How to Store Thanksgiving Leftovers to Keep Them Fresh

From turkey to pumpkin pie, here's what you should keep in the refrigerator, what can be frozen, and how long the leftovers will last.

Thanksgiving Leftovers in Containers on White Wood
Photo: Maren Caruso / GETTY IMAGES

After several hours (or days) of cooking Thanksgiving dinner, storing leftovers is likely the last thing on your mind. However, if you'd like to get the most out of your hard work, learning how to properly store Thanksgiving leftovers is essential. Not only will this help reduce food waste, but it will ensure you can enjoy each dish after the festivities are over.

Regardless of what's on your Thanksgiving menu, all leftovers should be stored in the refrigerator within two hours of being cooked or heated. After two hours at room temperature, food will enter the temperature danger zone (between 40 to 140 degrees Fahrenheit), where harmful bacteria can quickly grow and multiply to unsafe amounts. This will increase the risk of foodborne illness, ultimatly putting a damper on the holiday season.


A traditional Thanksgiving dinner isn't complete without turkey, and it's quite likely that you'll have leftovers—but putting the whole turkey in the fridge and calling it a day is not the best approach. According to the United States Department of Agriculture (USDA), it's best to separate the meat into smaller portions to ensure the turkey cools efficiently in the refrigerator. You should also eat it within three to four days, which won't be difficult if you make leftover turkey sandwiches.

Leftover turkey can also be frozen, says Kimberly Baker, Ph.D., RD, LD, director of the Clemson Extension Food Systems and Safety Program Team. Use freezer-safe bags or containers and "limit air space in the package to prevent freezer burn," she says. Another option is to wrap the turkey in aluminum foil, followed by plastic wrap. "The aluminum foil helps prevent freezer burn and the plastic wrap helps retain moisture," explains Baker. Frozen leftover turkey will last indefinitely, according to the USDA—but for best quality and flavor, use it within four to six months, says Baker.


If ham is your go-to entrée for Thanksgiving, store leftovers in small portions in the refrigerator for three to five days. During this time, you can enjoy plenty of recipes that use leftover ham. You can also freeze ham for one to two months, though the quality and taste will deteriorate quickly. If you must freeze leftover ham, follow the same guidelines as leftover turkey and use freezer-safe containers with minimal air space.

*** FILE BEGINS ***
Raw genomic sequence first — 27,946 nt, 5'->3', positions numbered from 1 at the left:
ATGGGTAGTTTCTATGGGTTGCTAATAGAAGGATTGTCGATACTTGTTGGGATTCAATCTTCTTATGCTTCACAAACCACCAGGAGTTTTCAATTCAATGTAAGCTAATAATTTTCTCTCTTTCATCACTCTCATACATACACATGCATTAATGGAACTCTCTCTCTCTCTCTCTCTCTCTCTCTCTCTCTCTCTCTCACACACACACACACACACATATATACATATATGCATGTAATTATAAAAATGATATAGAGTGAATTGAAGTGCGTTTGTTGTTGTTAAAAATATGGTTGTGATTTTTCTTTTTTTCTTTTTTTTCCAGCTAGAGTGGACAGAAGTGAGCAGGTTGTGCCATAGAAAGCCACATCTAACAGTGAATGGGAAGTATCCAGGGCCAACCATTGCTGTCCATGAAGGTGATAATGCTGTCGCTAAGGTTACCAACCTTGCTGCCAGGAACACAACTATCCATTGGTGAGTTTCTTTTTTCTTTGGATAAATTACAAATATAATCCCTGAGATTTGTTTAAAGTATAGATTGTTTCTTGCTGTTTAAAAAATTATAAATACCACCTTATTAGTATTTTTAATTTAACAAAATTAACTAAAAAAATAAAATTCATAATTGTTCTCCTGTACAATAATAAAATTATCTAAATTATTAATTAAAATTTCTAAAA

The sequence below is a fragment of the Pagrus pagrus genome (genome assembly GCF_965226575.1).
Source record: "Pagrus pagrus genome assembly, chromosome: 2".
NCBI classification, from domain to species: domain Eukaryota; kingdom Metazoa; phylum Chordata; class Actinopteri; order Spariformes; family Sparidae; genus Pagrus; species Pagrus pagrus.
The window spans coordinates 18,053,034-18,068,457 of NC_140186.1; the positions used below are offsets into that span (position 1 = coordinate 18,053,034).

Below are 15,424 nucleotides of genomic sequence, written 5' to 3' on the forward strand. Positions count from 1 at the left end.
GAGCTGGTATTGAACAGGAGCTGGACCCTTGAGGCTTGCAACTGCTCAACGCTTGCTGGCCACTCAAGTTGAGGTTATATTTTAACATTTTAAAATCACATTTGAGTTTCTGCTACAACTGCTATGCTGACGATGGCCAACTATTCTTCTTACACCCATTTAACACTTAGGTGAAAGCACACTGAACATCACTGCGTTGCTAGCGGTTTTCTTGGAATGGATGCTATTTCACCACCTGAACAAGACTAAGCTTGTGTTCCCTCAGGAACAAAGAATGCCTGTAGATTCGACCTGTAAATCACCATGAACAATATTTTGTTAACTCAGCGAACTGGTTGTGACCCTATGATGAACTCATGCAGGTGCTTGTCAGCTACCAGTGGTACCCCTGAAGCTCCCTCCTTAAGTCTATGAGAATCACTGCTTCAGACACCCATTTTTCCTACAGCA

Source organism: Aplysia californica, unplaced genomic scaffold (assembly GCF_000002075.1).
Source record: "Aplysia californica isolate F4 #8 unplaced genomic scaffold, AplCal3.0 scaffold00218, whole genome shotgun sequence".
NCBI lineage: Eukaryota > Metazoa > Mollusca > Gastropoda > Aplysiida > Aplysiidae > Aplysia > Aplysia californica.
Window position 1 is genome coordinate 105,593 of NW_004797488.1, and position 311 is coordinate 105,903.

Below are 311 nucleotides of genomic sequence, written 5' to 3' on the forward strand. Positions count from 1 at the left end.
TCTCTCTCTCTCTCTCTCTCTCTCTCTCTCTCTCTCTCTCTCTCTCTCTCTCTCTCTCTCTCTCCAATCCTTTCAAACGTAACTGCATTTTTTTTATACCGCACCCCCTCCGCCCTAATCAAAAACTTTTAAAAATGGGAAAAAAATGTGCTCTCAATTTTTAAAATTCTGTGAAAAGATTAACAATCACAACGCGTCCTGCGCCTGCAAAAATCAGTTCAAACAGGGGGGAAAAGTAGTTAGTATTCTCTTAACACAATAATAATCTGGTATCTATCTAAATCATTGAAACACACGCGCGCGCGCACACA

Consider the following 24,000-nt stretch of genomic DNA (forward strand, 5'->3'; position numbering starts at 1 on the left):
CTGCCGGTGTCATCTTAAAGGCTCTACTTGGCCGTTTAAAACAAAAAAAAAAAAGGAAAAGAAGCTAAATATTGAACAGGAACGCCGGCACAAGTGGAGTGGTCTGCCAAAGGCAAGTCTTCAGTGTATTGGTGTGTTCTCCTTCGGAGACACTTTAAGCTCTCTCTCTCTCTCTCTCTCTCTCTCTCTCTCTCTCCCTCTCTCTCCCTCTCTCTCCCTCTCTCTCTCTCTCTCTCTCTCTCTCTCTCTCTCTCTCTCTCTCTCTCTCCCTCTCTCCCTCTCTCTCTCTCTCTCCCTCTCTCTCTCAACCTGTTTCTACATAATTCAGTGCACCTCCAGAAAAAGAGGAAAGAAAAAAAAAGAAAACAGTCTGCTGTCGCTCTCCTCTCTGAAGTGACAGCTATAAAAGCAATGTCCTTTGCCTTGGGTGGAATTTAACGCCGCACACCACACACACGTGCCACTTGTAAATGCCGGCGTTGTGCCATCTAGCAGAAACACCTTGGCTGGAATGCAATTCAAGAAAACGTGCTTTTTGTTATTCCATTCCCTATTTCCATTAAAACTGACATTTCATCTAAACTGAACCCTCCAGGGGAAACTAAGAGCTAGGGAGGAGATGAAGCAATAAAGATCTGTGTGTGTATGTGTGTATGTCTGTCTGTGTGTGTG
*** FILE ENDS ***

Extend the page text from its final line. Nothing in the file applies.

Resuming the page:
When it comes to Thanksgiving stuffing (or dressing), storage depends on your recipe's ingredients. "In general, the shelf-life of stuffing is seven days from the day of preparation if [it's] stored in a refrigerator," notes Baker. But if the stuffing contains ingredients that were prepared before you cooked the stuffing, the shelf-life will be seven days after that ingredient was prepared. For example, let's say you prepared sausage on November 21, then used the sausage to make stuffing on November 24. The sausage stuffing should be eaten or tossed by November 28 (i.e., seven days after you cooked the sausage), rather than December 1, says Baker.

Mashed and Scalloped Potatoes

According to the USDA, cooked potato dishes (like mashed and scalloped potatoes) should be stored in the refrigerator for three to four days. Freezing them is trickier—when potatoes are frozen, the water and starch separate, causing the dish to become watery when reheated. If you must freeze potato sides, experts at Pennsylvania State University recommend forming mashed potatoes into 1/2-inch thick patties, freezing them on a cookie sheet, then storing in a freezer-safe container. Scalloped potatoes can be covered with moisture-resistant paper and frozen in their baking dish. Thaw and eat the leftovers within two to four weeks, if not sooner.

Vegetable Sides

According to the USDA, cooked vegetables of any kind should be stored in the refrigerator for three to four days. It's generally not recommended to freeze cooked vegetable sides as freezing can ruin their quality and texture. This is especially true if your dish contains a creamy sauce or breaded toppings, such as in green bean casserole.

Cranberry Sauce and Gravy

Store leftover gravy and sauce, including cranberry sauce, in the refrigerator in plastic or glass storage containers with a tight-fitting lid, says Baker. Gravy should be eaten within three to four days (it's delightful in soup or shepherd's pie) or frozen in an air-tight container for four to six months, according to the USDA. As for leftover cranberry sauce? Use it within three to four days, beside turkey sandwiches cranberry sauce is great in parfaits or baked goods—or freeze it an air-tight container for up 12 months.


According to Baker, pies made with custard or eggs (such as pumpkin pie or pecan pie) should be covered and refrigerated for seven days. And while custard pies won't fair well in the freezer, pies with eggs can be frozen for about two months, though the fillings might separate.

As for fruit pies made with sugar, like apple pie? You can store them covered at room temperature for one or two days, but they'll last much longer (about seven days) in the refrigerator, says Baker. To freeze, place in the freezer until frozen, then wrap with plastic and eat within four months.

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